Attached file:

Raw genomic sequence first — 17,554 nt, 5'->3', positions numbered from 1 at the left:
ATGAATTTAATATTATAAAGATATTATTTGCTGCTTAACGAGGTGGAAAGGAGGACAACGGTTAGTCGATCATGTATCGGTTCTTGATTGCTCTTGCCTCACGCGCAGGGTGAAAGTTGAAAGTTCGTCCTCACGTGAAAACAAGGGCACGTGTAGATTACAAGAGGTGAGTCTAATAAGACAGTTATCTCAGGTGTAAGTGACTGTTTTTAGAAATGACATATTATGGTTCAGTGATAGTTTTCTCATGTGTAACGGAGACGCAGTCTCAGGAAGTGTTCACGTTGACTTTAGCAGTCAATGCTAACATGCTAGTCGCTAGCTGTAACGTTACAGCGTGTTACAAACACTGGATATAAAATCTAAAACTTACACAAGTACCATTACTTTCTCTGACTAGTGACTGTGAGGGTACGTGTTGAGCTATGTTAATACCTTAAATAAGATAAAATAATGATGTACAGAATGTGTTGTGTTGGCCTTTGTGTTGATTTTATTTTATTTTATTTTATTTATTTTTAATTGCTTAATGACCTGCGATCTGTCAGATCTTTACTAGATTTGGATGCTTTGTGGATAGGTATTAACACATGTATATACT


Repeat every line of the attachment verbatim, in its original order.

Raw genomic sequence first — 17,554 nt, 5'->3', positions numbered from 1 at the left:
ATGAATTTAATATTATAAAGATATTATTTGCTGCTTAACGAGGTGGAAAGGAGGACAACGGTTAGTCGATCATGTATCGGTTCTTGATTGCTCTTGCCTCACGCGCAGGGTGAAAGTTGAAAGTTCGTCCTCACGTGAAAACAAGGGCACGTGTAGATTACAAGAGGTGAGTCTAATAAGACAGTTATCTCAGGTGTAAGTGACTGTTTTTAGAAATGACATATTATGGTTCAGTGATAGTTTTCTCATGTGTAACGGAGACGCAGTCTCAGGAAGTGTTCACGTTGACTTTAGCAGTCAATGCTAACATGCTAGTCGCTAGCTGTAACGTTACAGCGTGTTACAAACACTGGATATAAAATCTAAAACTTACACAAGTACCATTACTTTCTCTGACTAGTGACTGTGAGGGTACGTGTTGAGCTATGTTAATACCTTAAATAAGATAAAATAATGATGTACAGAATGTGTTGTGTTGGCCTTTGTGTTGATTTTATTTTATTTTATTTTATTTATTTTTAATTGCTTAATGACCTGCGATCTGTCAGATCTTTACTAGATTTGGATGCTTTGTGGATAGGTATTAACACATGTATATACT